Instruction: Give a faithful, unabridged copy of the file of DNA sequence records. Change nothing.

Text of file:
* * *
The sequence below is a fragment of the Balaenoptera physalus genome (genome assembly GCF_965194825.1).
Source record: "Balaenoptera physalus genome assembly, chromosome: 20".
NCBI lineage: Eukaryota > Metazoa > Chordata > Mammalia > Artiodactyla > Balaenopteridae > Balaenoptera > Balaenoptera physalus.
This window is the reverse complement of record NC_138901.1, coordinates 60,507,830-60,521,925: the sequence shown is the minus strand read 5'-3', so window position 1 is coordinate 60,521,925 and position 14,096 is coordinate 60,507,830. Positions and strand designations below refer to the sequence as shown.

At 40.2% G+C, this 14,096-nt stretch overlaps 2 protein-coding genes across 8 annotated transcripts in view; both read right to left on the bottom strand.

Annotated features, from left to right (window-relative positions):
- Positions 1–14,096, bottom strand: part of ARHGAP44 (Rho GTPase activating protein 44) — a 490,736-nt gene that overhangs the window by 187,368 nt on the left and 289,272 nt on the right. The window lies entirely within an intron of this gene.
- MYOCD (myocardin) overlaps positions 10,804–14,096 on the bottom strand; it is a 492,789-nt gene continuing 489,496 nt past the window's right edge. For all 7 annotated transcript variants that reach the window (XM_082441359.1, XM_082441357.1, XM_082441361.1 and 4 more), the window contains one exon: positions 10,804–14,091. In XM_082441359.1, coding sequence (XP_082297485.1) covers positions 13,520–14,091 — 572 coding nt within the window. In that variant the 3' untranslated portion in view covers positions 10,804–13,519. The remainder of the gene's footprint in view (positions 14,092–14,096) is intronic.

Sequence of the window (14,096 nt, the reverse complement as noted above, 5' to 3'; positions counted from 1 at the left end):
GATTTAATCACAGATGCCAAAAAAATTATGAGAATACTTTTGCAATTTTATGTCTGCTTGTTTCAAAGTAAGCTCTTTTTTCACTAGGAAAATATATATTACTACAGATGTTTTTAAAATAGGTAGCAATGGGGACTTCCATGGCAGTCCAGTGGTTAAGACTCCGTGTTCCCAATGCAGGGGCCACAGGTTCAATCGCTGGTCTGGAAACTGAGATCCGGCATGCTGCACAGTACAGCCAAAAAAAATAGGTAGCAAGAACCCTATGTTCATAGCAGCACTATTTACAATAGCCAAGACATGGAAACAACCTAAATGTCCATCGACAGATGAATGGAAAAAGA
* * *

The sequence below is a fragment of the Balaenoptera physalus genome (genome assembly GCF_965194825.1).
Source record: "Balaenoptera physalus genome assembly, chromosome: 20".
NCBI lineage: Eukaryota > Metazoa > Chordata > Mammalia > Artiodactyla > Balaenopteridae > Balaenoptera > Balaenoptera physalus.
This window is the reverse complement of record NC_138901.1, coordinates 60,507,830-60,521,925: the sequence shown is the minus strand read 5'-3', so window position 1 is coordinate 60,521,925 and position 14,096 is coordinate 60,507,830. Positions and strand designations below refer to the sequence as shown.

At 40.2% G+C, this 14,096-nt stretch overlaps 2 protein-coding genes across 8 annotated transcripts in view; both read right to left on the bottom strand.

Annotated features, from left to right (window-relative positions):
- Positions 1–14,096, bottom strand: part of ARHGAP44 (Rho GTPase activating protein 44) — a 490,736-nt gene that overhangs the window by 187,368 nt on the left and 289,272 nt on the right. The window lies entirely within an intron of this gene.
- MYOCD (myocardin) overlaps positions 10,804–14,096 on the bottom strand; it is a 492,789-nt gene continuing 489,496 nt past the window's right edge. For all 7 annotated transcript variants that reach the window (XM_082441359.1, XM_082441357.1, XM_082441361.1 and 4 more), the window contains one exon: positions 10,804–14,091. In XM_082441359.1, coding sequence (XP_082297485.1) covers positions 13,520–14,091 — 572 coding nt within the window. In that variant the 3' untranslated portion in view covers positions 10,804–13,519. The remainder of the gene's footprint in view (positions 14,092–14,096) is intronic.

Sequence of the window (14,096 nt, the reverse complement as noted above, 5' to 3'; positions counted from 1 at the left end):
GATTTAATCACAGATGCCAAAAAAATTATGAGAATACTTTTGCAATTTTATGTCTGCTTGTTTCAAAGTAAGCTCTTTTTTCACTAGGAAAATATATATTACTACAGATGTTTTTAAAATAGGTAGCAATGGGGACTTCCATGGCAGTCCAGTGGTTAAGACTCCGTGTTCCCAATGCAGGGGCCACAGGTTCAATCGCTGGTCTGGAAACTGAGATCCGGCATGCTGCACAGTACAGCCAAAAAAAATAGGTAGCAAGAACCCTATGTTCATAGCAGCACTATTTACAATAGCCAAGACATGGAAACAACCTAAATGTCCATCGACAGATGAATGGAAAAAGA